Why I Make My Children's Favorite Meal When They Are Being Awful

Kitchen Diary: Anne in South Carolina

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The other day, I got phone calls from two out of three of my children's schools. I've already violated their privacy enough, so I won't divulge the content of those phone calls, other than to say no one had broken the law, but no one had won a prize, either. I was annoyed. More than annoyed, mad. Those phone calls made it hard for me to get back to work. Why, then, did I text them to ask what they wanted for supper? And why did I make exactly what they wanted?

I did not enjoy those phone calls. Whether they are or not, the teachers sound like they are judging me and I'm falling short. In my head, I ranted. Why was this my problem? Why can't children just be good and do what they're told? Why do they have to have opinions and a desire for control of their own lives? Why? And will they ever get into college? And how will they become productive adults with this kind of attitude?

Then I poured myself another cup of decaf and calmed down. (One of the many reasons I gave up caffeine: It is not soothing, not one little bit, and I didn't want to become the sort of parent who poured a glass of wine at ten in the morning, because it isn't really as cute as people think it is. I am not, however, opposed to a healthy slug of it in the early evening, just in time for homework.) Encouraging more rule breaking, I texted both kids.

"What do you want me to make for dinner?"

One of them answered, "Fish tacos." The other, presumably, did not want to risk having his cell phone confiscated, especially given that he had already met his quota of bad behavior for the day, if not the whole year.

Everyone in our family loves fish tacos, including our youngest son, who at various times has been overheard bragging to his seven year old friends that he ate 12 (or 20 or 23) fish tacos the night before. They might not believe him — or care — but he knows a good meal when he tastes it.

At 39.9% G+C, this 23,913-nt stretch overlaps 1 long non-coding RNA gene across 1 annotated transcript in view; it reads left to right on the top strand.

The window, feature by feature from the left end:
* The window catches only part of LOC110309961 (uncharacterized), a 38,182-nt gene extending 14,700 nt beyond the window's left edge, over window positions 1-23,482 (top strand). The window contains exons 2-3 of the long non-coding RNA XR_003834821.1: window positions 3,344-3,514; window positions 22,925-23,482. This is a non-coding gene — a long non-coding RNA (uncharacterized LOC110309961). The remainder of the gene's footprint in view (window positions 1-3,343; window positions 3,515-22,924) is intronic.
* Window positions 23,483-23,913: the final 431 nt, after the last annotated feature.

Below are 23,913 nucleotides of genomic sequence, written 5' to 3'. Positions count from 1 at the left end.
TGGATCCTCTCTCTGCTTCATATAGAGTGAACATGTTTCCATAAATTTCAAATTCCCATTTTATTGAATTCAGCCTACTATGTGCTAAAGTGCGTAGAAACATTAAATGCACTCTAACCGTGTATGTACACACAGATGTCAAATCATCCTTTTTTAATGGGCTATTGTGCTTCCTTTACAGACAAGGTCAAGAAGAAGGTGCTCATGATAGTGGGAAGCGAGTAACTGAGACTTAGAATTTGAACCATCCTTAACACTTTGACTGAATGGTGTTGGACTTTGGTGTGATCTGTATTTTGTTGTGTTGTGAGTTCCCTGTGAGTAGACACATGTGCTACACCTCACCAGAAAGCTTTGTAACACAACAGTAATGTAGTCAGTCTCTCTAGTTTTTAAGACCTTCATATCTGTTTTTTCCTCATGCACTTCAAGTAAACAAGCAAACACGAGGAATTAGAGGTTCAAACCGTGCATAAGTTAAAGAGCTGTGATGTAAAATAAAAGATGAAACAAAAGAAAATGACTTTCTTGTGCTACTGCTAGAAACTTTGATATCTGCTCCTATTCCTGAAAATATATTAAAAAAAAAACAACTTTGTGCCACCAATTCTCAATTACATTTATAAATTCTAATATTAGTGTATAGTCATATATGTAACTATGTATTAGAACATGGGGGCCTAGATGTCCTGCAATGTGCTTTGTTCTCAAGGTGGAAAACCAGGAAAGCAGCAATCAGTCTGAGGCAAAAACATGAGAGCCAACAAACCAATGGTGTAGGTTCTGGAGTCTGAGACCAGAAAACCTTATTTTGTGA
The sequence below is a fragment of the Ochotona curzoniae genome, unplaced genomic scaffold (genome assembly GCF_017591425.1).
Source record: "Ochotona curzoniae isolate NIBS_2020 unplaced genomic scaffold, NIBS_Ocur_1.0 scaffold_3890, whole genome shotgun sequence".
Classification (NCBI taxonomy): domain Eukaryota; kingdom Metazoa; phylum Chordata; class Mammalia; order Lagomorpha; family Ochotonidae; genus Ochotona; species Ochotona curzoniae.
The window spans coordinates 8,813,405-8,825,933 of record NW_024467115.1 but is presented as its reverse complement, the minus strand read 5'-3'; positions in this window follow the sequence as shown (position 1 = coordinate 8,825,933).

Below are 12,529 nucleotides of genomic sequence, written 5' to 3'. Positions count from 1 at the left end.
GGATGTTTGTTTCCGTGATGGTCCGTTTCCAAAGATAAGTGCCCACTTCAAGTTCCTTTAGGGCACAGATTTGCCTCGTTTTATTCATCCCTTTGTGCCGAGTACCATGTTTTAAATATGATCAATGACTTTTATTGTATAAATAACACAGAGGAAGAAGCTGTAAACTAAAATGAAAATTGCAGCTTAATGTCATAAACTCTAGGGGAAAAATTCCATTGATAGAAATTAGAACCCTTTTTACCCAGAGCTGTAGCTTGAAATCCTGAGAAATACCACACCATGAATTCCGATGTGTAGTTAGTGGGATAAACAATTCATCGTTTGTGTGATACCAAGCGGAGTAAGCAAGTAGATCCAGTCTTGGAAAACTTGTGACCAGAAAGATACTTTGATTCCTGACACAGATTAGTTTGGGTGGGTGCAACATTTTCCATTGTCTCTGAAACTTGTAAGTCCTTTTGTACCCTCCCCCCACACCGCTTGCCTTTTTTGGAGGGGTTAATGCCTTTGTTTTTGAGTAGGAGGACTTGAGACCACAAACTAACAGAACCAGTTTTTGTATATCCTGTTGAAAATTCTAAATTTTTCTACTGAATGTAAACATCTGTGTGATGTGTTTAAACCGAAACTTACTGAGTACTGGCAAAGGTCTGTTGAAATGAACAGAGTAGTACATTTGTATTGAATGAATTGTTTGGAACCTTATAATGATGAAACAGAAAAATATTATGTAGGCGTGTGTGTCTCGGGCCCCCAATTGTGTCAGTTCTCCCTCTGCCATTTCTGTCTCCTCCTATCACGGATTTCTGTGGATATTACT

They're also really, really easy to make. Is it possible the son who asked for them knows this? Is it possible he was trying to make my life a little easier, given that he had already given me enough trouble for one day? I like to think so.

Get my recipe: Fish Tacos at The Shop Tart

When the boys got home, they knew they were in trouble. I told them I didn't want to talk about it just yet. They each asked what the other one had done. "You'll have to ask him." Because brother bonding is always a good thing, right?

They sat down to supper with tentative smiles on their faces, because...fish tacos! Hadn't they suffered enough? Did I really need to pile on more scolding? Should I let someone else's frustration with my children transfer to me? It seemed that there was enough anger at the moment, so I served the tacos, saving my own wrath for uncleaned rooms, soccer balls in the kitchen and near empty jam jars, all within my own domain. Would I expect their teachers to yell at them about those things?

I'm not a horrible parent, nor am I the best ever. (Yes, I did pour the aforementioned slug of wine before dinner, and enjoyed a second slug during.) My skills fall somewhere in the middle. The bad behavior did not go unaddressed. During the meal, we kept it light, because why not? I like my kids and, most days, they like me. Why should something that happened away from home ruin a perfectly lovely meal?

When everyone had eaten, we told them what we had to do. Yes, we took away their phones. No, they were not allowed to spend time with friends that weekend. Somehow, the fish tacos made the punishment easier to swallow. They knew they deserved it, but...fish tacos! My very own "spoon full of sugar."

Thankfully, the obligatory unpleasant conversation was cut short when a friend arrived to see one of the boys. They were working on a science assignment together, so this did not fall under the "no hanging out with friends" umbrella. We made sure they did not have any side conversations and that there was no laughing. Just kidding. (And they did end up getting a good grade on the assignment, so clearly we handled this one just fine.)

Is there a dish that brings your family together? How do you say, "I'm not mad at you. Your day has already been bad enough" with food?

(Image credits: Anne Postic)

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